International companies have this going through their heads whenever they think of China: 1.3 BILLION customers, probably in a Dr. Evil voice.
From the outside, it looks fairly straightforward. But let's not make the mistake of thinking China is going to become a country of 1.3 billion Americans overnight. The average Chinese person in the city is making less than the South African minimum wage - about US$300 compared to US$400, and that's for a 40 hour week. Oh, there are plenty of white collar staff earning pretty well, but still below what South African equivalents are earning. They make up for this low wage situation with dirrrrt cheap products. Now, how is your average factory worker going to afford a PC which will cost one or two month's wages, even in dirt cheap China (even if you can buy a pirated copy of Windows 7 for 5 yuan)? Sure, you can use an internet cafe if you want.
Yet China has some 384 million internet users. This doesn't mean that 384 million people have computers and an ISP. In fact, in 2008, "only" 32 million PCs were sold. 102 million computers were in use, compared to 274 million in the US. That's 1 computer for every 13 people, compared to roughly 1:1 in the US. Then, you have to actually wonder - just how much money are these users generating? A fairly large chunk of these PCs were bought with totally pirated OS and software. Baidu, China's "answer" to Google is in fact more like China's Pirate Bay - its success is through hosting pirated media! And, even with the lion's share of 384 million users, its turnover was less than $3 billion in 2009, an eighth of Google which has over a billion users.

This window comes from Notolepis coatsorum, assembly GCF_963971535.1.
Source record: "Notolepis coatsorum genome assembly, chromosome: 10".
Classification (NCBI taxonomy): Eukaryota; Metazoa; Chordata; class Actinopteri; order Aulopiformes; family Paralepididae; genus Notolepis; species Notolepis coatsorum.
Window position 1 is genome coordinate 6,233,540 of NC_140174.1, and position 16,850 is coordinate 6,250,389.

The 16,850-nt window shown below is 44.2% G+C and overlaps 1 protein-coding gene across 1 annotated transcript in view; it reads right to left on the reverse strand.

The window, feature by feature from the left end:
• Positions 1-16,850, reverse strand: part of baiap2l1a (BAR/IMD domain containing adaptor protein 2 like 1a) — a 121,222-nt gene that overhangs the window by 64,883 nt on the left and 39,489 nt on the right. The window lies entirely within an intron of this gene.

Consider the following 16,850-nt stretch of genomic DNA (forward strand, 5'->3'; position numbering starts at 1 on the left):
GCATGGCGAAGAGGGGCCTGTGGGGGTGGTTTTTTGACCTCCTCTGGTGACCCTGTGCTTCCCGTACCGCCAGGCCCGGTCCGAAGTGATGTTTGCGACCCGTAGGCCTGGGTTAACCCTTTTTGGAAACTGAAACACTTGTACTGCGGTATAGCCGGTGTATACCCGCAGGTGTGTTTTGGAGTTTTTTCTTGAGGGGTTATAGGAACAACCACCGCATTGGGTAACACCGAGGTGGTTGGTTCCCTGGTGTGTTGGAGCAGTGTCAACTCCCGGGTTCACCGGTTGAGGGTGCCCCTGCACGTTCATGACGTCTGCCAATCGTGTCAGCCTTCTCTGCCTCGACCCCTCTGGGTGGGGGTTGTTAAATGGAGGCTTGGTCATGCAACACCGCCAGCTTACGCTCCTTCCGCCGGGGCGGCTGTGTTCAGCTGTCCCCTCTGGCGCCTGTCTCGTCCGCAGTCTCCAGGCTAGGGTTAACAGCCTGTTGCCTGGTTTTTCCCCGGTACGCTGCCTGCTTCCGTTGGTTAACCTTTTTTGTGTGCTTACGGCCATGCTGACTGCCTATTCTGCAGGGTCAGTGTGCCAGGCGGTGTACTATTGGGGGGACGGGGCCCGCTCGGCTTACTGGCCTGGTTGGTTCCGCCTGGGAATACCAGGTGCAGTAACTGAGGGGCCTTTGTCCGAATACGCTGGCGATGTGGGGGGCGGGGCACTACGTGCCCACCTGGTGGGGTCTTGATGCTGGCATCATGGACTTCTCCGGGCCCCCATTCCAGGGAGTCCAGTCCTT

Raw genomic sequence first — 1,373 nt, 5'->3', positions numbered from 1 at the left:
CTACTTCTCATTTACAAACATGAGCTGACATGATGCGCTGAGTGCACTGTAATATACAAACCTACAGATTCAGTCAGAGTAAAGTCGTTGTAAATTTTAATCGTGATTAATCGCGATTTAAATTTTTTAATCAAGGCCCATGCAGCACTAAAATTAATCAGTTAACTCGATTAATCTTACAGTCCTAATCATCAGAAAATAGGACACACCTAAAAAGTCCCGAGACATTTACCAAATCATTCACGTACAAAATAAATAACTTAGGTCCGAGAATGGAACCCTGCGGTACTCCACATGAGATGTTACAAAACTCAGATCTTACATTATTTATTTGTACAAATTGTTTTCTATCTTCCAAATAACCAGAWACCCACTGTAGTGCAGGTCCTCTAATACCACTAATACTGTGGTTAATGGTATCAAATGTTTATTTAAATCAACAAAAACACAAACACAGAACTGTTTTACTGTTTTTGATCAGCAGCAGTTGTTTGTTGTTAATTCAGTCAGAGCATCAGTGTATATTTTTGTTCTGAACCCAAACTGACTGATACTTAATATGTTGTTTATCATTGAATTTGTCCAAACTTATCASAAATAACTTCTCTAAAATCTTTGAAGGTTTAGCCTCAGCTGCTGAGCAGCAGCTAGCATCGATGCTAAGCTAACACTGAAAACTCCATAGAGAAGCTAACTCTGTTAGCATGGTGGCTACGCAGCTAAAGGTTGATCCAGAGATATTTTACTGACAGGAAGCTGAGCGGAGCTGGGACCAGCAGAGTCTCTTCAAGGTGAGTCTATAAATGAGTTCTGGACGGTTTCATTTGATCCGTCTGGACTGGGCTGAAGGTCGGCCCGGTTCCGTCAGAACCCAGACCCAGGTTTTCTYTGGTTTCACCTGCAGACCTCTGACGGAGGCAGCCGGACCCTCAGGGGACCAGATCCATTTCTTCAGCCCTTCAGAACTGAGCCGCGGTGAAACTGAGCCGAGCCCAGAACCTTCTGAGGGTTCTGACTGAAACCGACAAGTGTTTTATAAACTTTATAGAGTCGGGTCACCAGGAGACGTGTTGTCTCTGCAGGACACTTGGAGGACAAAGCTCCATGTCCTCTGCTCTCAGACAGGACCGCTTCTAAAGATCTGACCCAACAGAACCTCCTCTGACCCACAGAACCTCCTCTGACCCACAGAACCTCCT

Sure, the penetration is going to increase, and maybe someday we can expect 1.3 billion computers (or their future equivalents) in use. But for that to happen, we will also have to see dirt poor rural farmers lifted to the equivalent salary of the average American "poor." To match the US now, China "merely" has to maintain wages grow at 10% for the next 25 years or so. To overtake the US, it has to maintain this growth rate for about 50 years. Can it? It's doubtful, heck, downright impossible. If you really want an idea of the growth of the Chinese internet, follow Baidu.